Taysha Gene Therapies Inc., a patient-centric gene therapy company focused on developing and commercializing AAV-based gene therapies for the treatment of monogenic diseases of the central nervous system in both rare and large patient populations, announced that it has received rare pediatric disease designation and orphan drug designation from the U.S. Food and Drug Administration (FDA) for TSHA-104, an AAV9-based gene therapy in development for SURF1-associated Leigh syndrome. Taysha anticipates it will submit an Investigational New Drug (IND) application to the FDA for TSHA-104 in 2021.
“We have now obtained rare pediatric disease and orphan drug designations in multiple gene therapy programs, which we believe will allow us to work more effectively with the FDA as we advance our broad portfolio,” said RA Session II, President, CEO and Founder of Taysha. “The receipt of these designations highlights the dedication that our team has to advancing our gene therapy pipeline as efficiently and rapidly as possible.”
Leigh syndrome is a severe neurological disorder that usually presents in the first year of life. It is characterized by progressive loss of mental and movement abilities that can result in death within two to three years. Approximately 10-15% of people with Leigh syndrome have a SURF1 mutation.
“Being diagnosed with a mutation in the SURF1 gene is a truly devastating event for families,” said Kasey Woleben, Founder of Cure SURF1 Foundation. “Taysha’s commitment to developing a gene therapy for SURF1 deficiency is greatly welcomed by the patient community and has the potential to save the lives of children afflicted with this progressive disorder.”
Taysha has secured rare pediatric disease designation and orphan drug designation for multiple of its programs, including GM2 gangliosidosis, CLN1, Rett syndrome and now SURF1. In addition to these designations, the company also has fast track status for the CLN1 program.
“SURF1 deficiency is a monogenic mitochondrial disorder and is the most common cause of cytochrome c oxidase deficient Leigh syndrome,” said Steven Gray, Ph.D., Chief Scientific Advisor of Taysha and Associate Professor in the Department of Pediatrics at UT Southwestern. “Obtaining these key designations highlights our commitment to developing a gene therapy for the treatment of SURF1 deficiency.”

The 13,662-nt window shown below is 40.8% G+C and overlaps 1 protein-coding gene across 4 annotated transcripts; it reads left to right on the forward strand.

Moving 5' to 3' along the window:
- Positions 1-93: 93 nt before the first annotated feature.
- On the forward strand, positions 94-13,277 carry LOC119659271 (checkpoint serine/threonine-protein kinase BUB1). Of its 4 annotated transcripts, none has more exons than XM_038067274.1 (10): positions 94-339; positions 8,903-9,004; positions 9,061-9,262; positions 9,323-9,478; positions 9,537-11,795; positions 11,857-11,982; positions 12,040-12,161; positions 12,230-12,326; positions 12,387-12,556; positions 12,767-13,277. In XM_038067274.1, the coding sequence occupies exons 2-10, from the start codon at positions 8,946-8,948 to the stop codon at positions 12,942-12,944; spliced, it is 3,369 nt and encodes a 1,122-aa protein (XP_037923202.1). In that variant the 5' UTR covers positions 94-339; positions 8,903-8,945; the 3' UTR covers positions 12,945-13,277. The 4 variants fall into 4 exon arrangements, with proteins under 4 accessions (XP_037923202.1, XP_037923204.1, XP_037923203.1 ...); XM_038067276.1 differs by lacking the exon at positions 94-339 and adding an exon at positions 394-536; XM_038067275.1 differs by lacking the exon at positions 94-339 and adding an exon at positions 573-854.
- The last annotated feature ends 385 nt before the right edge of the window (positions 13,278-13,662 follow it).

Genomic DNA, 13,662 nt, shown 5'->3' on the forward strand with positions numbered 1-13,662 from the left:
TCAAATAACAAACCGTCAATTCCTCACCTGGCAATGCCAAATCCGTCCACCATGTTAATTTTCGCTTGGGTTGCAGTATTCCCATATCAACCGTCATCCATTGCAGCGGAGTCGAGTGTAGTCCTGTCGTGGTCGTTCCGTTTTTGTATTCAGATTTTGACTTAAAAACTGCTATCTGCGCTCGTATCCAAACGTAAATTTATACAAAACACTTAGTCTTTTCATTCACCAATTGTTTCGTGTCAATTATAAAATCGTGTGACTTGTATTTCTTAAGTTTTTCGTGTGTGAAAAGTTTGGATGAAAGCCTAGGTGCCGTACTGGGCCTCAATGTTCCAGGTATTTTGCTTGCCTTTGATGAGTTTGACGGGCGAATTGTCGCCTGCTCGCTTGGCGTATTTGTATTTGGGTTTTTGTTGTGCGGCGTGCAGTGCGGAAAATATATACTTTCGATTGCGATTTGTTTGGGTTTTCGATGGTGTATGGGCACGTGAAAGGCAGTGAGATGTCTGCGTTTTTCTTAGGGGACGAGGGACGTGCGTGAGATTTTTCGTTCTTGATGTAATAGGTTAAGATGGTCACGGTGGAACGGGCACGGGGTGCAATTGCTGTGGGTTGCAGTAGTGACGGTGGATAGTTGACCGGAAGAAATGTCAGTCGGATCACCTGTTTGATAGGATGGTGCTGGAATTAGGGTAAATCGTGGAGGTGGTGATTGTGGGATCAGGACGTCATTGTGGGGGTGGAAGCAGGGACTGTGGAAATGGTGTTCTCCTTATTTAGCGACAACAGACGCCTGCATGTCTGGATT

The FDA defines a rare pediatric disease as a serious or life-threatening disease in which the disease manifestations primarily affect individuals aged from birth to 18 years. Pediatric diseases recognized as "rare" affect under 200,000 people in the U.S. The Rare Pediatric Disease Priority Review Voucher Program is intended to address the challenges that drug companies face when developing treatments for these unique patient populations. Under this program, companies are eligible to receive a priority review voucher following approval of a product with rare pediatric disease designation if the marketing application submitted for the product satisfies certain conditions, including approval prior to December 11, 2022 unless changed by legislation. If issued, a sponsor may redeem a priority review voucher for priority review of a subsequent marketing application for a different product candidate, or the priority review voucher could be sold or transferred to another sponsor.
Orphan drug designation is granted by the FDA Office of Orphan Products Development to investigational treatments that are intended for the treatment of rare diseases affecting fewer than 200,000 people in the U.S. The program was developed to encourage the development of medicines for rare diseases, and benefits include tax credits and application fee waivers designed to offset some development costs as well as eligibility for market exclusivity for seven years post approval.